By Cristian Vences | October 14, 2020
Welcome back to our hardware hacking series! We are excited to share the “glitching” techniques we use in our device assessment process. Glitching, or voltage or fault injection, is the process of changing voltage levels in a digital system in a manner that causes disruption of the system under test or corruption of data. If timed correctly, a glitch of even 1 millisecond can cause a system to fail open into a potentially privileged state.
In this blog post we cover glitching on a D-Link router to achieve escalated privileges on the system. Topics will include digital logic analysis, flash memory, and bootloaders.
The Boot Process
Before we can get into glitching devices to give us privileged access, we must understand where and when digital systems are more vulnerable to unexpected voltage changes. Through some extensive research and a lot of hands on experience, we have found that when a device is booting up and initializing, it is in a vulnerable state. This is due to the fact that during boot, the CPU must request data from other chips on the device, such as flash memory, to access the bootloader and other parts of firmware that allow the device to complete the boot process.
Usually these CPUs have fail-safes whereby if they do not correctly communicate with the other chips on board, they default into a failed state. In this blogpost we will be targeting the communication between the flash memory chip and the CPU on the D-Link router and exploit the fail-safe mechanism when that communication is severed.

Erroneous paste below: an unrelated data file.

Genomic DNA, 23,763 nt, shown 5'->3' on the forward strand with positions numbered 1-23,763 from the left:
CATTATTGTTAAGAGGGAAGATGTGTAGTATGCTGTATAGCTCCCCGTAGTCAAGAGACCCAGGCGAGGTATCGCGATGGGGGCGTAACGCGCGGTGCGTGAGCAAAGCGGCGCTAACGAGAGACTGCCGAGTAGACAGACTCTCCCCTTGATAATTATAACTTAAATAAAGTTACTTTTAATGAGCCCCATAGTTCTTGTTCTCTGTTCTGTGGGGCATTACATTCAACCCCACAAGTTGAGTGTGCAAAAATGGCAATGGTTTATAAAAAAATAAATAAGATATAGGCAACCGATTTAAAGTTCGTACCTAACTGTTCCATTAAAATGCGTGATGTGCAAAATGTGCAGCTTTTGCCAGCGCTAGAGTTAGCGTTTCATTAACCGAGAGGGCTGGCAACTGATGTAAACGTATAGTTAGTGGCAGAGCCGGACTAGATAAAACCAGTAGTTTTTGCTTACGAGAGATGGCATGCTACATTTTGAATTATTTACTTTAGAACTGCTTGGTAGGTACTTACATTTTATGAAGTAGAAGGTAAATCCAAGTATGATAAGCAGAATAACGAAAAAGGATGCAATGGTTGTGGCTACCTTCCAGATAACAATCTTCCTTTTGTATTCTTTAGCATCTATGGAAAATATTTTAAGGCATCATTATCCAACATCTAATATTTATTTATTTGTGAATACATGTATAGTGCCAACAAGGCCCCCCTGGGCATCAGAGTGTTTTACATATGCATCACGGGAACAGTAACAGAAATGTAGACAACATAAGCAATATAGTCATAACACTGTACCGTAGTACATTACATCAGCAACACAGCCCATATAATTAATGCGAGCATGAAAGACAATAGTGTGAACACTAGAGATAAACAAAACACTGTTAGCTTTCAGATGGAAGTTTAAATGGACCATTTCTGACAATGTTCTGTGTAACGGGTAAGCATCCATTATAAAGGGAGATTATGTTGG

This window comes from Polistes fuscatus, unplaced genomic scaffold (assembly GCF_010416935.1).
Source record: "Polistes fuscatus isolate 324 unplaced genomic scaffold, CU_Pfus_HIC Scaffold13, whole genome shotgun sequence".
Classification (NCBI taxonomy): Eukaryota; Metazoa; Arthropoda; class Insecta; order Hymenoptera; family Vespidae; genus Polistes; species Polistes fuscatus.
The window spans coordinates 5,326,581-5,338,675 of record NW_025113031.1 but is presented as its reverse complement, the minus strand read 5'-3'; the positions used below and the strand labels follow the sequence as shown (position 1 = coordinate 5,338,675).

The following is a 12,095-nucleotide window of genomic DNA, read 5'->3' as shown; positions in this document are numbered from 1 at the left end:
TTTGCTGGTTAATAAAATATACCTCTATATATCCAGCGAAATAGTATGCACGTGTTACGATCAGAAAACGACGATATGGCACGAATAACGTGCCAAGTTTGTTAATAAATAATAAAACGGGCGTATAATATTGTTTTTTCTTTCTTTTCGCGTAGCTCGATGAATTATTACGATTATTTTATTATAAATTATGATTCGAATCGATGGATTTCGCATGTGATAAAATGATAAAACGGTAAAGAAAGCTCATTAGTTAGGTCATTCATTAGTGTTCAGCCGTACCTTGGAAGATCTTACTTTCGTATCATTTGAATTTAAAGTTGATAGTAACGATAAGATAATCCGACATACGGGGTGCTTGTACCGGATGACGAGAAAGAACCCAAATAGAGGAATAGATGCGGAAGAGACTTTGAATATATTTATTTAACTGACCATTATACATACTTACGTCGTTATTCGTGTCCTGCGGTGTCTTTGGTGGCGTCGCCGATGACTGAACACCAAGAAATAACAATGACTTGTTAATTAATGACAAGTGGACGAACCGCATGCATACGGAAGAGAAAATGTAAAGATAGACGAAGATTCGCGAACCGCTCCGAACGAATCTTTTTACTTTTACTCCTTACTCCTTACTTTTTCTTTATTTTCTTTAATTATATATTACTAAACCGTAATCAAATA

- D-Link DAP-1650 Router
- UART-USB Converter
- Logic Analyzer
Today we will be attempting to get escalated privileges using electrical glitching techniques on a D-Link DAP-1650 router. After removing the screws from the top and bottom of the device and removing the PCB from the plastic enclosure, we are left with this.
The device has a RealTek CPU with a handful of other chips. We are going to focus on the SPI flash chip which is a Macronix MX25L that runs on 3.3v Vcc and has 128M-bit capacity. This router also has serial headers that we will use later to our advantage to get insights into the boot process and get privileged access to the system.